Licensing criteria for home-based ECE services

Section 10 of the Education and Training Act 2020(external link) defines home-based ECE services as the provision of education or care, for gain or reward, to children who are under the age of 5 years, or who are aged 5 years but not enrolled at school, in:

  • the children’s own home; or
  • the home of the person providing the education or care; or
  • any other home nominated by a parent of the children.

These services are licensed in accordance with the Education and Training Act 2020 under the Education (Early Childhood Services) Regulations 2008(external link), which prescribe minimum standards that each licensed service must meet. Licensing criteria are used to assess how the services meet the minimum standards required by the regulations.

For each criterion there is guidance to help services meet the required standards.

The publication of the criteria on its own can be downloaded as a PDF [PDF, 1.4 MB] and printed.

The licensing criteria were last updated in January 2021.

HS18 Water supply

  • Criteria
    • Criteria

      Health and Safety practices criterion 18

      An ample supply of water that is fit to drink is available to children at all times, and older children are able to access this water independently.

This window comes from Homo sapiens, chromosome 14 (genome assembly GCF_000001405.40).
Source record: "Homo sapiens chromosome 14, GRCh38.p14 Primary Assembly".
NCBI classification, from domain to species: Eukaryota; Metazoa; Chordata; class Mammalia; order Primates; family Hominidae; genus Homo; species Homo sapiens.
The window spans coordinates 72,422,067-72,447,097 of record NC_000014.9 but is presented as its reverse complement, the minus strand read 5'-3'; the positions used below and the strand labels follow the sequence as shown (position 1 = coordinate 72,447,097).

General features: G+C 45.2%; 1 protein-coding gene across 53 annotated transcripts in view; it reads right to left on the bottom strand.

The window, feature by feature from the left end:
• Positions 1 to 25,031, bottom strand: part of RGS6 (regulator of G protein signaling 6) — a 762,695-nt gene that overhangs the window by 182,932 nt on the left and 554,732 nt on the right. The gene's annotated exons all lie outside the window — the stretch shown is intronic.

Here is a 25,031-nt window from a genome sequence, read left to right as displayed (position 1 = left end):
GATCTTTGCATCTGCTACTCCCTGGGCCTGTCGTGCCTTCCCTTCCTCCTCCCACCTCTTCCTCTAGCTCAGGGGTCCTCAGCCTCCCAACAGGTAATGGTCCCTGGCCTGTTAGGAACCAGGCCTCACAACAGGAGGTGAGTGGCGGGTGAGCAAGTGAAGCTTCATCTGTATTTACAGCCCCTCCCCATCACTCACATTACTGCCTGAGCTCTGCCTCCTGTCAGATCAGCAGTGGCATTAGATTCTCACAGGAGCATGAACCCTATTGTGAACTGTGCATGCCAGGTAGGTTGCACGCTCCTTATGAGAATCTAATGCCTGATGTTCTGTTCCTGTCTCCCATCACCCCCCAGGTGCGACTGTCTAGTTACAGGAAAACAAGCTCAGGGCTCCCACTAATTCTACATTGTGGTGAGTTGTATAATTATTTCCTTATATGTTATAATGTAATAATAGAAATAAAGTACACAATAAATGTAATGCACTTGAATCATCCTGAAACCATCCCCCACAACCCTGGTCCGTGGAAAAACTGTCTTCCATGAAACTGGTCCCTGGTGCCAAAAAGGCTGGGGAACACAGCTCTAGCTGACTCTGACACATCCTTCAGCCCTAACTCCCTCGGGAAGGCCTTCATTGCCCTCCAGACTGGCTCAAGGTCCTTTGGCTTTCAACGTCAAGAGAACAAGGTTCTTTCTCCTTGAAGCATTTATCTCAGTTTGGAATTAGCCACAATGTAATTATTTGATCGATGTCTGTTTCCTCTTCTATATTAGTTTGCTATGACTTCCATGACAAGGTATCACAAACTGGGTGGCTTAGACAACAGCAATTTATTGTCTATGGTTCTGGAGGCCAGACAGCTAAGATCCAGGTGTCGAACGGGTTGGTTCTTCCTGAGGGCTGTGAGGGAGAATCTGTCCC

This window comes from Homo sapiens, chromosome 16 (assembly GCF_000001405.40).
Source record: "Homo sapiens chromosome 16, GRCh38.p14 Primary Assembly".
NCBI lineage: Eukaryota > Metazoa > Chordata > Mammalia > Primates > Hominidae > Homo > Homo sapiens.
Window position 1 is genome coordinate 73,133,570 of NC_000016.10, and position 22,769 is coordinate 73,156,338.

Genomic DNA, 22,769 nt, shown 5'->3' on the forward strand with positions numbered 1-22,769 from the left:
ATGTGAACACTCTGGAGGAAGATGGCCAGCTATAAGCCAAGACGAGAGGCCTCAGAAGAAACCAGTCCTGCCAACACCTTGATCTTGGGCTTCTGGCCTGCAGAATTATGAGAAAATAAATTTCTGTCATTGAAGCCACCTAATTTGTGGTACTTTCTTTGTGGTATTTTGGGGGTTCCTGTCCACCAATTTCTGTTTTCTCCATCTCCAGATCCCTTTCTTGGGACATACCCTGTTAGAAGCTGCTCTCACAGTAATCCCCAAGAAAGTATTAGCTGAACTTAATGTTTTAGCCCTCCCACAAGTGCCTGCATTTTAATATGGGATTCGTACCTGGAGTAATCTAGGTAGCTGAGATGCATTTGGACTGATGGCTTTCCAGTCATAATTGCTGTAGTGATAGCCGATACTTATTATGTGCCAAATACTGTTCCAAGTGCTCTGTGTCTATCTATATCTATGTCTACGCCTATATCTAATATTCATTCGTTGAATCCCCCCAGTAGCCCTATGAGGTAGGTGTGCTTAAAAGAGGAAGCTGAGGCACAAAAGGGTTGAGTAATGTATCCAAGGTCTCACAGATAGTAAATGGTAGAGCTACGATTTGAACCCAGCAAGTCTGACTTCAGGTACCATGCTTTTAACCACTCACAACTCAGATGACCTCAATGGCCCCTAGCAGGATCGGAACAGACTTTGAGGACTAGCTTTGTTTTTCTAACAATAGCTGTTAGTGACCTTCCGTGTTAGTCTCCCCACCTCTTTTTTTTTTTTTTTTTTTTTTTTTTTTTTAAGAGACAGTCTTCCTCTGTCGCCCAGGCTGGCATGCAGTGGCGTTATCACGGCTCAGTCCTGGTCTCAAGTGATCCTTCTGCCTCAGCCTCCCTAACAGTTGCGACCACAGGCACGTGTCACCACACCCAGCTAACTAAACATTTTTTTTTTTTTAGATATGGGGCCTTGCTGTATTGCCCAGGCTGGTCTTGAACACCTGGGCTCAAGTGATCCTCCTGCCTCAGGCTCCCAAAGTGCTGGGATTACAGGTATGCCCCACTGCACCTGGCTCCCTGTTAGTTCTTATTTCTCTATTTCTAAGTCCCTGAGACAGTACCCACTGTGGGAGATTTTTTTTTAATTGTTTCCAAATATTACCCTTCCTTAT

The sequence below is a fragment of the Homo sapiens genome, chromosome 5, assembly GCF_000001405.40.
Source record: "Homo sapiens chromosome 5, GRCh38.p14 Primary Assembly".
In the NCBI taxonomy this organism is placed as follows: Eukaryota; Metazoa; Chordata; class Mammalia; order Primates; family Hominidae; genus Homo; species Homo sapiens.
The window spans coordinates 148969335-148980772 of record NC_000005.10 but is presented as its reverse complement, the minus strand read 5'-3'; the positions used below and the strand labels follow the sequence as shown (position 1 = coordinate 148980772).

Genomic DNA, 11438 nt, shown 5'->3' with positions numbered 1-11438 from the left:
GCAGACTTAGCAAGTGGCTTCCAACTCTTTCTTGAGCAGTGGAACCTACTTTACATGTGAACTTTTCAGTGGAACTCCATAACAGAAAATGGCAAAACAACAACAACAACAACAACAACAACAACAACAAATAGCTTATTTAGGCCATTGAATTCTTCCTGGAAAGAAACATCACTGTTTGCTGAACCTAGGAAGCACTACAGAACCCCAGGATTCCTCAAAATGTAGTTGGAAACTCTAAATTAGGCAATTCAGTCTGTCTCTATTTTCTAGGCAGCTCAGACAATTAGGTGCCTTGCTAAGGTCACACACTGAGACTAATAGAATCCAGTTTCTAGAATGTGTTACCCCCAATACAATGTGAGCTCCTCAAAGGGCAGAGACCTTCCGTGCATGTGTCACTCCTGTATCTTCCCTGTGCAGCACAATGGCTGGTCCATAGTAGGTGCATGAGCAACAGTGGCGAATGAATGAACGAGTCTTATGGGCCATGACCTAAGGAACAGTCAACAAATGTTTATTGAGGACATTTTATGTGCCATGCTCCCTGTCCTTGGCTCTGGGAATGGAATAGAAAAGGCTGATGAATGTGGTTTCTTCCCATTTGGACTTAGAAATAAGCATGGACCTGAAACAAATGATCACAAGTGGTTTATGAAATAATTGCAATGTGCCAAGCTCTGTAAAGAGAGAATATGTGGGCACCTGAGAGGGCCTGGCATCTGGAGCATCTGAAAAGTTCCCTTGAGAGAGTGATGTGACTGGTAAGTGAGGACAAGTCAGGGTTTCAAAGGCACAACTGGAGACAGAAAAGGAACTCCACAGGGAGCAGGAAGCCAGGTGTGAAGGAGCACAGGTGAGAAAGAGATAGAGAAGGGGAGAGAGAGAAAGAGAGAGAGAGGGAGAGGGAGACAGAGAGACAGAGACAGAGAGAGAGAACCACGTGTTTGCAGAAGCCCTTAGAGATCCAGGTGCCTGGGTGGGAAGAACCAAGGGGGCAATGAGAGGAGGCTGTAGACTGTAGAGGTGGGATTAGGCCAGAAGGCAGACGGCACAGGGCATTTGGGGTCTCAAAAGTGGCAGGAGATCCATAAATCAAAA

Rationale/Intent:

      The criterion aims to uphold the health and safety of children by ensuring they have access to a safe drinking water supply. Requirement for independent access is based on evidence that self-access to water enables children to maintain an adequate level of hydration.

  • Guidance
    • Guidance

      Any examples in the guidance are provided as a starting point to show how services can meet (or exceed) the requirement. Services may choose to use other approaches better suited to their needs as long as they comply with the criteria.

      Good access to an ample supply of water that is fit to drink needs to be provided for children attending. Older children need to be able to access this water independently.

      There are different ways this could be achieved, depending on the age of the children attending the home. These include:

      • using individually marked water bottles or sipper cups. Water bottles or sipper cups will need to be emptied and washed daily
      • making a water jug and individual cups available for children to pour their own water.

      Guidelines concerning the provision of potable (drinkable) water should be available from your District Health Board.

  • Things to consider
    • Things to consider

      Homes in rural or isolated areas that are not on a town water supply and use springs, bores or water tanks need to ensure that the water is fit to drink.

      There are a number of resources available on the safety of household water from water tanks and bores.